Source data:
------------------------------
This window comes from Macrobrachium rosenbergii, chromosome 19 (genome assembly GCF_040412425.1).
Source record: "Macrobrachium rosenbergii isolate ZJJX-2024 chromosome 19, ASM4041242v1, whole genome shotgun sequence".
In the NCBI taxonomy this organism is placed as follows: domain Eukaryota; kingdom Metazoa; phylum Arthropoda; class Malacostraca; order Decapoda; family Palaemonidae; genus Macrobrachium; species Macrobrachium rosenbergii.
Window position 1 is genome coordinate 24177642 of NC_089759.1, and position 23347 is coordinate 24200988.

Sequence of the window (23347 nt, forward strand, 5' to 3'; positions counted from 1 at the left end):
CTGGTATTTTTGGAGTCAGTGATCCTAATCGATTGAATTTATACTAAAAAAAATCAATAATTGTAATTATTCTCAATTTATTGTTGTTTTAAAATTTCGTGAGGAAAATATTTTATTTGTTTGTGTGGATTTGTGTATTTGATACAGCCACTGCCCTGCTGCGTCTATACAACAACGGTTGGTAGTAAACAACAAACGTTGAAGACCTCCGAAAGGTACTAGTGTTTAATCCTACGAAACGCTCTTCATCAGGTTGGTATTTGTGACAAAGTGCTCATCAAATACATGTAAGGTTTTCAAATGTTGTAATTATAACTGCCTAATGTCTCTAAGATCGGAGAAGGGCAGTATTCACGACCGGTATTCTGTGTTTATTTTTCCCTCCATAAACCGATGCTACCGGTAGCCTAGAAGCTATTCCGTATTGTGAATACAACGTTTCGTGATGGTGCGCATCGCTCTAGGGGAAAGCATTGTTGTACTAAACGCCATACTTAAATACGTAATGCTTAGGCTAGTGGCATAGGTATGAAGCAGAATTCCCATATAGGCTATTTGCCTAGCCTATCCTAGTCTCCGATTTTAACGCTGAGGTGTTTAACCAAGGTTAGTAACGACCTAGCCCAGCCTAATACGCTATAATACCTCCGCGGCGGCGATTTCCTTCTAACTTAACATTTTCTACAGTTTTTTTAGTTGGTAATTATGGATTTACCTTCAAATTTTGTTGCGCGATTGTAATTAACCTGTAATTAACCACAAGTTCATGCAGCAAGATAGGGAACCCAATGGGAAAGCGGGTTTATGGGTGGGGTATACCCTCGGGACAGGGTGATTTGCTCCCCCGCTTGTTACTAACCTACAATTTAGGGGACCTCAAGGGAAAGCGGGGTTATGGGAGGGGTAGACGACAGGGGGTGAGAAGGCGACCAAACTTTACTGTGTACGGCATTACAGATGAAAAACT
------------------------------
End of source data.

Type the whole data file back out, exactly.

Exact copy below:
This window comes from Macrobrachium rosenbergii, chromosome 19 (genome assembly GCF_040412425.1).
Source record: "Macrobrachium rosenbergii isolate ZJJX-2024 chromosome 19, ASM4041242v1, whole genome shotgun sequence".
In the NCBI taxonomy this organism is placed as follows: domain Eukaryota; kingdom Metazoa; phylum Arthropoda; class Malacostraca; order Decapoda; family Palaemonidae; genus Macrobrachium; species Macrobrachium rosenbergii.
Window position 1 is genome coordinate 24177642 of NC_089759.1, and position 23347 is coordinate 24200988.

Sequence of the window (23347 nt, forward strand, 5' to 3'; positions counted from 1 at the left end):
CTGGTATTTTTGGAGTCAGTGATCCTAATCGATTGAATTTATACTAAAAAAAATCAATAATTGTAATTATTCTCAATTTATTGTTGTTTTAAAATTTCGTGAGGAAAATATTTTATTTGTTTGTGTGGATTTGTGTATTTGATACAGCCACTGCCCTGCTGCGTCTATACAACAACGGTTGGTAGTAAACAACAAACGTTGAAGACCTCCGAAAGGTACTAGTGTTTAATCCTACGAAACGCTCTTCATCAGGTTGGTATTTGTGACAAAGTGCTCATCAAATACATGTAAGGTTTTCAAATGTTGTAATTATAACTGCCTAATGTCTCTAAGATCGGAGAAGGGCAGTATTCACGACCGGTATTCTGTGTTTATTTTTCCCTCCATAAACCGATGCTACCGGTAGCCTAGAAGCTATTCCGTATTGTGAATACAACGTTTCGTGATGGTGCGCATCGCTCTAGGGGAAAGCATTGTTGTACTAAACGCCATACTTAAATACGTAATGCTTAGGCTAGTGGCATAGGTATGAAGCAGAATTCCCATATAGGCTATTTGCCTAGCCTATCCTAGTCTCCGATTTTAACGCTGAGGTGTTTAACCAAGGTTAGTAACGACCTAGCCCAGCCTAATACGCTATAATACCTCCGCGGCGGCGATTTCCTTCTAACTTAACATTTTCTACAGTTTTTTTAGTTGGTAATTATGGATTTACCTTCAAATTTTGTTGCGCGATTGTAATTAACCTGTAATTAACCACAAGTTCATGCAGCAAGATAGGGAACCCAATGGGAAAGCGGGTTTATGGGTGGGGTATACCCTCGGGACAGGGTGATTTGCTCCCCCGCTTGTTACTAACCTACAATTTAGGGGACCTCAAGGGAAAGCGGGGTTATGGGAGGGGTAGACGACAGGGGGTGAGAAGGCGACCAAACTTTACTGTGTACGGCATTACAGATGAAAAACT